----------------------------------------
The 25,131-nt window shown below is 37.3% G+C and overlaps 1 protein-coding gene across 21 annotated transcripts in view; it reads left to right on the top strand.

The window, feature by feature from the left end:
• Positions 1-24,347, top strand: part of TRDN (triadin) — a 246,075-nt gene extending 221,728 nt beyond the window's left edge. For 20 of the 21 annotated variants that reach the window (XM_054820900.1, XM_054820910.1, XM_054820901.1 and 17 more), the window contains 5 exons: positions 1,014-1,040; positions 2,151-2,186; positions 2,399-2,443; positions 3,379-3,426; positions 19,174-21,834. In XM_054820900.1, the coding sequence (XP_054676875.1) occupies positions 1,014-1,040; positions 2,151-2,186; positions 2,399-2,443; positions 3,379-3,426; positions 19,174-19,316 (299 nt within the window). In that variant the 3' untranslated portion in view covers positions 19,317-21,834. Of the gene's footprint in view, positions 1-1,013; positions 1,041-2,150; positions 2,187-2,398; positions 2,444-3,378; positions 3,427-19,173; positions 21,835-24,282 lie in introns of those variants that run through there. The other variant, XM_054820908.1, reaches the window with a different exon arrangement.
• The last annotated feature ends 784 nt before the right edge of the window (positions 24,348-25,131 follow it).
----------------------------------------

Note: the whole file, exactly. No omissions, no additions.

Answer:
The 25,131-nt window shown below is 37.3% G+C and overlaps 1 protein-coding gene across 21 annotated transcripts in view; it reads left to right on the top strand.

The window, feature by feature from the left end:
• Positions 1-24,347, top strand: part of TRDN (triadin) — a 246,075-nt gene extending 221,728 nt beyond the window's left edge. For 20 of the 21 annotated variants that reach the window (XM_054820900.1, XM_054820910.1, XM_054820901.1 and 17 more), the window contains 5 exons: positions 1,014-1,040; positions 2,151-2,186; positions 2,399-2,443; positions 3,379-3,426; positions 19,174-21,834. In XM_054820900.1, the coding sequence (XP_054676875.1) occupies positions 1,014-1,040; positions 2,151-2,186; positions 2,399-2,443; positions 3,379-3,426; positions 19,174-19,316 (299 nt within the window). In that variant the 3' untranslated portion in view covers positions 19,317-21,834. Of the gene's footprint in view, positions 1-1,013; positions 1,041-2,150; positions 2,187-2,398; positions 2,444-3,378; positions 3,427-19,173; positions 21,835-24,282 lie in introns of those variants that run through there. The other variant, XM_054820908.1, reaches the window with a different exon arrangement.
• The last annotated feature ends 784 nt before the right edge of the window (positions 24,348-25,131 follow it).